Submitted to: Journal of Sustainable Forestry
Publication Type: Peer Reviewed Journal
Publication Acceptance Date: 11/3/2010
Publication Date: 4/27/2012
Citation: Pote, D.H., Burner, D.M., Snider, J.L. 2012. Pine straw harvesting effects on vadose-zone water content of a Leadvale silt loam in western Arkansas. Journal of Sustainable Forestry. 31(3):230-238.
Interpretive Summary: Pine straw is a valuable landscaping mulch and harvesting it has become a multi-million dollar business in several southeastern states, but some forest managers are concerned that the loss of this soil cover from the forest may increase drought stress on the trees in areas where pine straw has been harvested. To address such concerns, research was conducted to determine the effect of pine straw harvesting on soil moisture levels in a loblolly pine forest during the dry season. This study showed that pine straw harvesting decreased water content in the pine root zone during part of the dry season in the first year after the pine straw was removed. The study is of interest to scientists, foresters, extension personnel, and producers because it provides evidence that pine straw harvesting can potentially increase drought stress on loblolly pine unless management practices are developed to quickly replace the forest soil cover after a pine straw harvest occurs.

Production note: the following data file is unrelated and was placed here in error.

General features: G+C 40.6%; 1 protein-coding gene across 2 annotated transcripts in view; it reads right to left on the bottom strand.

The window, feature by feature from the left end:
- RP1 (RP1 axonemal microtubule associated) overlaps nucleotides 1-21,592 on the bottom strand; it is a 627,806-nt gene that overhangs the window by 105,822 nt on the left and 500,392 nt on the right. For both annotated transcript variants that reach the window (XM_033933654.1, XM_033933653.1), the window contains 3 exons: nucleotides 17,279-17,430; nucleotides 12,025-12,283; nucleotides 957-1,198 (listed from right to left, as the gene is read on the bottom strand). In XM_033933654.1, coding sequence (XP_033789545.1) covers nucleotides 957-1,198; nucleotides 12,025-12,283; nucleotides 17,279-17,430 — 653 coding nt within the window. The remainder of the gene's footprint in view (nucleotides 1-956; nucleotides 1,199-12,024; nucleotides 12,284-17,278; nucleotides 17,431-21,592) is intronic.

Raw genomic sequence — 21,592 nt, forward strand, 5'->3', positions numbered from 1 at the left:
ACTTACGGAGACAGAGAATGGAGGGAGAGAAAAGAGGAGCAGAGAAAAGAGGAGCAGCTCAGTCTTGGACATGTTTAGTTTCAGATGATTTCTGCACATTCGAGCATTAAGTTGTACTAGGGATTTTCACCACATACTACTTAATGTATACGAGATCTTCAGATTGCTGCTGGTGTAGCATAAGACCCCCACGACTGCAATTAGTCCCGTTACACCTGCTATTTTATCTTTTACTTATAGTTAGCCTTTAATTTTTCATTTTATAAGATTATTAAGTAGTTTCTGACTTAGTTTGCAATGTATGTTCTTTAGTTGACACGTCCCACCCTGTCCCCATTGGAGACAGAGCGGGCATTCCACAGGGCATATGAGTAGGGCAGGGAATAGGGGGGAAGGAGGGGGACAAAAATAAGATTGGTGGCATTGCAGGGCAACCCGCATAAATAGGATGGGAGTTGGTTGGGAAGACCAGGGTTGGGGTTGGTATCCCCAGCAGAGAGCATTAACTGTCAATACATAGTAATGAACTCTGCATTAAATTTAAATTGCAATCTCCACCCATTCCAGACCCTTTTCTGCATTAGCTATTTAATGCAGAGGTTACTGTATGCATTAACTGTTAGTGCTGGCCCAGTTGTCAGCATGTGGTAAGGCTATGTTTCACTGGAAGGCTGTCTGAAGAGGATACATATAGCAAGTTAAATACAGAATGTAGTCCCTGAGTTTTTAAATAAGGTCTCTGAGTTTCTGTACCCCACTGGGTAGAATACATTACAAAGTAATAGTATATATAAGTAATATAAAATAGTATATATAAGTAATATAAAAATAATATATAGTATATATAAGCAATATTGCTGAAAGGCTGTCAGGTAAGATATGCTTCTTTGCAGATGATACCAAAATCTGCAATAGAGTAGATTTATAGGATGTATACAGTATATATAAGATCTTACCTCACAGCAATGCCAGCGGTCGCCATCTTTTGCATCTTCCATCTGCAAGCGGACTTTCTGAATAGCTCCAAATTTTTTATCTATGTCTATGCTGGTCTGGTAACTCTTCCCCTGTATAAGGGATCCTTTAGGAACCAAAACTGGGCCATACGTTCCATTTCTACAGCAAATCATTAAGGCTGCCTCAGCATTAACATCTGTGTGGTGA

Technical Abstract: Pine needles that accumulate on the forest floor help to conserve soil moisture, protect the soil surface against erosion, moderate soil temperature, inhibit weed growth, and provide soil nutrients and organic matter. These qualities make pine straw a valuable landscaping mulch that has become a multi-million dollar business in several southeastern states. However, some forest managers are concerned that the loss of those mulching benefits from forests may decrease timber productivity in areas where pine straw has been harvested. The primary concern is that removal of the protective pine straw layer allows water to evaporate more quickly from the soil surface. Therefore, we hypothesized that pine straw harvesting decreases water content of the soil vadose zone, which could potentially increase drought stress on the trees. To test this hypothesis, three pine-straw harvesting practices (schedules) and a control treatment (no straw harvest) were compared to determine harvesting effects on water content of the soil vadose zone in an established (16 yrs) loblolly (Pinus taeda L.) plantation (3.0 x 1.5 m tree spacing). There were 24 plots (0.18 ha each) to provide six replications of each harvesting treatment. Volumetric soil water content (%) was measured by time domain reflectometry (TDR) for 25 weeks (June to November) at 20-, 50-, and 80-cm depths. Results showed that pine straw harvesting tended to decrease soil water content at depths below 20 cm, but the effect was significant (P<0.05) only at the 50-cm depth in weeks 3 and 4 (late June) of the study, when water content at this depth averaged 20.9% for soils where straw was harvested annually, and 30.2% for soils where the straw was never harvested (control). In soils where pine straw had been allowed to accumulate for at least a year after being harvested, average water content was not significantly different than in the control plots. Therefore, pine straw harvesting can potentially lengthen drought-stress periods for loblolly pine during the first year after pine straw has been removed.